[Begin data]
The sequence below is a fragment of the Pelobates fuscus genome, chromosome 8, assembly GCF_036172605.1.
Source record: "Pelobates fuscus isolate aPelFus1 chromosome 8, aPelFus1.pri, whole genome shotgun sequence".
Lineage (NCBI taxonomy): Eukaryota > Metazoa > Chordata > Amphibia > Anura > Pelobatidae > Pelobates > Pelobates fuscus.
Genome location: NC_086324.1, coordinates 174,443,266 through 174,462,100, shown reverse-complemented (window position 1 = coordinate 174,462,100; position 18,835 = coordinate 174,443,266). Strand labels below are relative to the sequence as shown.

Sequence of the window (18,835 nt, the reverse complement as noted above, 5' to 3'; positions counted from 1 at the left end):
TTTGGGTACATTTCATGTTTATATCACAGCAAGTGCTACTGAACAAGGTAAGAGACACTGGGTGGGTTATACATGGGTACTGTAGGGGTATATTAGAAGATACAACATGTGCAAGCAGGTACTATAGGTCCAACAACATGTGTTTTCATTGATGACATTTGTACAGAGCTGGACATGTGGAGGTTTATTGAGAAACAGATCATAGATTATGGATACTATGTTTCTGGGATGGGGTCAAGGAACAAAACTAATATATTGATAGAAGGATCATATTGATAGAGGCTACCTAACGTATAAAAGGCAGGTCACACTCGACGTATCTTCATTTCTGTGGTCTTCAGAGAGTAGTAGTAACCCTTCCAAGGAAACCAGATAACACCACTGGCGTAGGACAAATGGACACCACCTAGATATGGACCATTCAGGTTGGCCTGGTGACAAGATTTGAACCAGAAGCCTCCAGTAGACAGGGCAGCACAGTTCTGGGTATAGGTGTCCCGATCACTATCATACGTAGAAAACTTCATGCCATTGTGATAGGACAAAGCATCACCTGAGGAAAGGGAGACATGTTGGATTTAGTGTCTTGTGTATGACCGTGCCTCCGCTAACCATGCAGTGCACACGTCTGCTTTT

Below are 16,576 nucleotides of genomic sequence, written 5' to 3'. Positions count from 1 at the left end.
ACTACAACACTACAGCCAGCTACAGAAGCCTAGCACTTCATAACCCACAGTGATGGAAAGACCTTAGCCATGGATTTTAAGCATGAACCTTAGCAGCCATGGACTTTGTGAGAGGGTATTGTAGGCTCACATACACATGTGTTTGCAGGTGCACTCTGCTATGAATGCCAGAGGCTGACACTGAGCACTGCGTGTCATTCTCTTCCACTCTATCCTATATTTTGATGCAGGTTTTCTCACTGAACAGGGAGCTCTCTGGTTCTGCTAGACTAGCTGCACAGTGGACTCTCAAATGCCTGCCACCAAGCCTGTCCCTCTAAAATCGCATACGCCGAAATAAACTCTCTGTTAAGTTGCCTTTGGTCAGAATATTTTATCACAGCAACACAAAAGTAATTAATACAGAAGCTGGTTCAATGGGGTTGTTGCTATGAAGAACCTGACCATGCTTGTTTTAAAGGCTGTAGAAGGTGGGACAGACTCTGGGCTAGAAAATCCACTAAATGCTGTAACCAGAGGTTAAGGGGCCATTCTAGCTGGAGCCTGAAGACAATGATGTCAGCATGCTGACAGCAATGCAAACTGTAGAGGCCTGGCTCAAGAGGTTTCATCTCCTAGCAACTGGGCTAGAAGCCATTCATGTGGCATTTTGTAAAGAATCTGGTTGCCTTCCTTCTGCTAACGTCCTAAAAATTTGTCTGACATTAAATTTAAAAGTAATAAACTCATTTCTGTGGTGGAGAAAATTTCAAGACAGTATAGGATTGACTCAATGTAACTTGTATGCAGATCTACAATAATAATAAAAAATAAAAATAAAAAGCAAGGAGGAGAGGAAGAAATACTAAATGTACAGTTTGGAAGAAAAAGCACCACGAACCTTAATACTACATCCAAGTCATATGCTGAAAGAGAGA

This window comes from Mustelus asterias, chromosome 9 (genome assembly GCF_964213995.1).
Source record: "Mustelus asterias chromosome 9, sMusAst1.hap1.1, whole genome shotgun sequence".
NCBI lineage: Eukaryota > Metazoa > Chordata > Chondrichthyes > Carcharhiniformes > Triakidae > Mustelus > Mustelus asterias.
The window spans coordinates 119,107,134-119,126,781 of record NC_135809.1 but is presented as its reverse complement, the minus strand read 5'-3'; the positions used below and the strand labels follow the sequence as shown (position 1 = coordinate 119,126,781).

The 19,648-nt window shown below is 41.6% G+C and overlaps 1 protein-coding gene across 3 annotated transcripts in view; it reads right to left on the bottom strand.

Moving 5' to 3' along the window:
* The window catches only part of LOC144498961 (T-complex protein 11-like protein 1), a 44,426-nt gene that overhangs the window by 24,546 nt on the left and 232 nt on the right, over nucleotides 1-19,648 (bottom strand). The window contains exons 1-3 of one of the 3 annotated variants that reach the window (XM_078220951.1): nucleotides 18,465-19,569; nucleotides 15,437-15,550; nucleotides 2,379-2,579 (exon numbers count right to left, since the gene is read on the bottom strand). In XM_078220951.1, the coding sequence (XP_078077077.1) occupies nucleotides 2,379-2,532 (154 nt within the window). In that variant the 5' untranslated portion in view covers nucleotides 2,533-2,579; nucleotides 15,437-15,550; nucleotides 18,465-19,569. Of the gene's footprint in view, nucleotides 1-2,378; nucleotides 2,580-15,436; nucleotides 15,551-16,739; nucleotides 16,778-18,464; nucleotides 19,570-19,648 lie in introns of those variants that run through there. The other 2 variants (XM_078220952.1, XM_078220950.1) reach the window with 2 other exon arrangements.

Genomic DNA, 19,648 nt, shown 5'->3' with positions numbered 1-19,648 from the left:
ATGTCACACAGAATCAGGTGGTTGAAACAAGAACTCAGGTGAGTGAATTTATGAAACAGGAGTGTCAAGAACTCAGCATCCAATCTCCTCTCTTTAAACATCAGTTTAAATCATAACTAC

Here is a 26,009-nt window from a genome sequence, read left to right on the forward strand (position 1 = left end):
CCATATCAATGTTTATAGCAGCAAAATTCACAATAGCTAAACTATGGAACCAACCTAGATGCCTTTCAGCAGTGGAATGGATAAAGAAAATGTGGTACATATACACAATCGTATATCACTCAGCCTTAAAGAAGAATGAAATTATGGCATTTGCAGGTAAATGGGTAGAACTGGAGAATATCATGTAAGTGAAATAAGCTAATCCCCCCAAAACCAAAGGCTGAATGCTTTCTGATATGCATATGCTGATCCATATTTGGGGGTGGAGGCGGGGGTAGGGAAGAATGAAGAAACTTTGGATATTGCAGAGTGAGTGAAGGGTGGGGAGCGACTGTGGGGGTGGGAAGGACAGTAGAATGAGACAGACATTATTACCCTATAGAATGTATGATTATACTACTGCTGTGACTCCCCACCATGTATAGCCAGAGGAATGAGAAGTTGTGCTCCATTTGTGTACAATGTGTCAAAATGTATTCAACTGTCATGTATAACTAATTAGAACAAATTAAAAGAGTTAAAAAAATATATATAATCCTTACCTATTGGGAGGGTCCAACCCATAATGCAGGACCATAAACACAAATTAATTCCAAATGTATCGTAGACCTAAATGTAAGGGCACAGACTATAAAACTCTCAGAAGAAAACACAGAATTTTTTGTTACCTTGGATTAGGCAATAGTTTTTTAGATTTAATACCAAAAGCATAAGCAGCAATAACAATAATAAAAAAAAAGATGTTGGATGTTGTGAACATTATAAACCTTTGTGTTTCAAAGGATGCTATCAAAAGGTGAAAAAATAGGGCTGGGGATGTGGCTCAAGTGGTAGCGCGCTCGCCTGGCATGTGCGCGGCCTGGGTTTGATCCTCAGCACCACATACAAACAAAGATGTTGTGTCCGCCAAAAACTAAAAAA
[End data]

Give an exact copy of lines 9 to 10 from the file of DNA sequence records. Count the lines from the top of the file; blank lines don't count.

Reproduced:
This window comes from Mustelus asterias, chromosome 9 (genome assembly GCF_964213995.1).
Source record: "Mustelus asterias chromosome 9, sMusAst1.hap1.1, whole genome shotgun sequence".